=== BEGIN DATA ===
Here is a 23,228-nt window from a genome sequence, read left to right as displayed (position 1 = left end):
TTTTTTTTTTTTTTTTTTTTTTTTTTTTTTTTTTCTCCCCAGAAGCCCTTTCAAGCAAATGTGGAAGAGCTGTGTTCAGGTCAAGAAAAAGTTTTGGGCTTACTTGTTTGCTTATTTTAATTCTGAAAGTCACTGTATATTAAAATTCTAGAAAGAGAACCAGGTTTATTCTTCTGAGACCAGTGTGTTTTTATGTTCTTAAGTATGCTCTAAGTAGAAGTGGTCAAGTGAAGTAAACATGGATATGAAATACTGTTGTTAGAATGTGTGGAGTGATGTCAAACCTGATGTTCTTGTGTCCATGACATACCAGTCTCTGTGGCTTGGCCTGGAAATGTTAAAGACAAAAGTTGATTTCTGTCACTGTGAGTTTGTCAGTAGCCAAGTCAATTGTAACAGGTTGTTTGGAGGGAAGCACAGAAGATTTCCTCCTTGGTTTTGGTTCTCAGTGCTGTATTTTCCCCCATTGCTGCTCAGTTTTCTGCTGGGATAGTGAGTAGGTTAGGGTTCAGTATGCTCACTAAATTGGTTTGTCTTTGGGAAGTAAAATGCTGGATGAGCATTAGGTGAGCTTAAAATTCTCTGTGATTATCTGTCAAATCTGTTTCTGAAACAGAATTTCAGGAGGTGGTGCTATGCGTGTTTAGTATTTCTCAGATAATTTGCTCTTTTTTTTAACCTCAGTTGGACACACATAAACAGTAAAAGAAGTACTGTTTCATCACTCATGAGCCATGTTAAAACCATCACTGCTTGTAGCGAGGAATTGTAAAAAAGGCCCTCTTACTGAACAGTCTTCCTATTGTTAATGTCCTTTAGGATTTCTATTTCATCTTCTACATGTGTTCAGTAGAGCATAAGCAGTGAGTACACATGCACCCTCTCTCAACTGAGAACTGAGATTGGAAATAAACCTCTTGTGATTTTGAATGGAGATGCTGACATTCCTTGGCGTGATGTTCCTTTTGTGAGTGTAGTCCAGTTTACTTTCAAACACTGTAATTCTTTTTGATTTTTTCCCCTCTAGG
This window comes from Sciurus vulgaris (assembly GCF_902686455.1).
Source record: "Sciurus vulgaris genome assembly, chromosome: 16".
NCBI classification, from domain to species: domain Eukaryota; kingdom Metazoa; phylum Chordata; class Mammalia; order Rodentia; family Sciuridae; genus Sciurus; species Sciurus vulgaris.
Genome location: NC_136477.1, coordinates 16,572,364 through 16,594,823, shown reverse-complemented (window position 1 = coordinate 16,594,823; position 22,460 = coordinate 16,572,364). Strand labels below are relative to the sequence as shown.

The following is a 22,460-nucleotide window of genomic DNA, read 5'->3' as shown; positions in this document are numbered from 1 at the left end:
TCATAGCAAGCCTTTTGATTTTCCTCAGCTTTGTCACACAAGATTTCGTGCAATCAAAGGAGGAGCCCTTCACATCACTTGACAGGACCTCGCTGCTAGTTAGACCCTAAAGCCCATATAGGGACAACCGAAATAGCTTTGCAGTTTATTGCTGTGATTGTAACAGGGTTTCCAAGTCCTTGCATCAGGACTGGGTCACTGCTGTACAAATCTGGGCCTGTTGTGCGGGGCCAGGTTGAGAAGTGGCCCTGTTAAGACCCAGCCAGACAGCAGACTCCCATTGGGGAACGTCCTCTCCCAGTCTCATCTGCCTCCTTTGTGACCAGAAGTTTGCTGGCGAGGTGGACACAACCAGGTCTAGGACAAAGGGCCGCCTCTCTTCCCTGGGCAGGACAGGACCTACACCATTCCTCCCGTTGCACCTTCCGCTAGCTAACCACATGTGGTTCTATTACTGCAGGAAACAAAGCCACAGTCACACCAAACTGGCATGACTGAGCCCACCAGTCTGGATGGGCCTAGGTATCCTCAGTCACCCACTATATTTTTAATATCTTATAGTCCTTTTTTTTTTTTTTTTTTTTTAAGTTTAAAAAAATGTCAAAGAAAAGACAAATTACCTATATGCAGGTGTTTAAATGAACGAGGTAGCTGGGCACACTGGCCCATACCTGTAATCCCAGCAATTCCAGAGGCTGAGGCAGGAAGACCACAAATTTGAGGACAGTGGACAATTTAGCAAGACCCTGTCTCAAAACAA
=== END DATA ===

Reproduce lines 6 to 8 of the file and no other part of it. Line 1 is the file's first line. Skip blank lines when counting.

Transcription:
Genome location: NC_136477.1, coordinates 16,572,364 through 16,594,823, shown reverse-complemented (window position 1 = coordinate 16,594,823; position 22,460 = coordinate 16,572,364). Strand labels below are relative to the sequence as shown.

The following is a 22,460-nucleotide window of genomic DNA, read 5'->3' as shown; positions in this document are numbered from 1 at the left end:
TCATAGCAAGCCTTTTGATTTTCCTCAGCTTTGTCACACAAGATTTCGTGCAATCAAAGGAGGAGCCCTTCACATCACTTGACAGGACCTCGCTGCTAGTTAGACCCTAAAGCCCATATAGGGACAACCGAAATAGCTTTGCAGTTTATTGCTGTGATTGTAACAGGGTTTCCAAGTCCTTGCATCAGGACTGGGTCACTGCTGTACAAATCTGGGCCTGTTGTGCGGGGCCAGGTTGAGAAGTGGCCCTGTTAAGACCCAGCCAGACAGCAGACTCCCATTGGGGAACGTCCTCTCCCAGTCTCATCTGCCTCCTTTGTGACCAGAAGTTTGCTGGCGAGGTGGACACAACCAGGTCTAGGACAAAGGGCCGCCTCTCTTCCCTGGGCAGGACAGGACCTACACCATTCCTCCCGTTGCACCTTCCGCTAGCTAACCACATGTGGTTCTATTACTGCAGGAAACAAAGCCACAGTCACACCAAACTGGCATGACTGAGCCCACCAGTCTGGATGGGCCTAGGTATCCTCAGTCACCCACTATATTTTTAATATCTTATAGTCCTTTTTTTTTTTTTTTTTTTTTAAGTTTAAAAAAATGTCAAAGAAAAGACAAATTACCTATATGCAGGTGTTTAAATGAACGAGGTAGCTGGGCACACTGGCCCATACCTGTAATCCCAGCAATTCCAGAGGCTGAGGCAGGAAGACCACAAATTTGAGGACAGTGGACAATTTAGCAAGACCCTGTCTCAAAACAA